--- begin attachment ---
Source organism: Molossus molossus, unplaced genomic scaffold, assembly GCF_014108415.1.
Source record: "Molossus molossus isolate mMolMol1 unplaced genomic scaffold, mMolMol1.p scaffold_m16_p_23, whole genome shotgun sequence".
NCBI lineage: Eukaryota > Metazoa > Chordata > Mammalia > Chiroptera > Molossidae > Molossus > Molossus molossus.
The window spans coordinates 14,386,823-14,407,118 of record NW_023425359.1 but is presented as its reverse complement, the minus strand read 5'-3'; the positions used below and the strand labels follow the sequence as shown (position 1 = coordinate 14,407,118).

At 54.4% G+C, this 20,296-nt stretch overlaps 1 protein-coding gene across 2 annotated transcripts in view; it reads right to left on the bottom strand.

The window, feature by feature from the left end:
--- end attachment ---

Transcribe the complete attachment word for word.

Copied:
Source organism: Molossus molossus, unplaced genomic scaffold, assembly GCF_014108415.1.
Source record: "Molossus molossus isolate mMolMol1 unplaced genomic scaffold, mMolMol1.p scaffold_m16_p_23, whole genome shotgun sequence".
NCBI lineage: Eukaryota > Metazoa > Chordata > Mammalia > Chiroptera > Molossidae > Molossus > Molossus molossus.
The window spans coordinates 14,386,823-14,407,118 of record NW_023425359.1 but is presented as its reverse complement, the minus strand read 5'-3'; the positions used below and the strand labels follow the sequence as shown (position 1 = coordinate 14,407,118).

At 54.4% G+C, this 20,296-nt stretch overlaps 1 protein-coding gene across 2 annotated transcripts in view; it reads right to left on the bottom strand.

The window, feature by feature from the left end: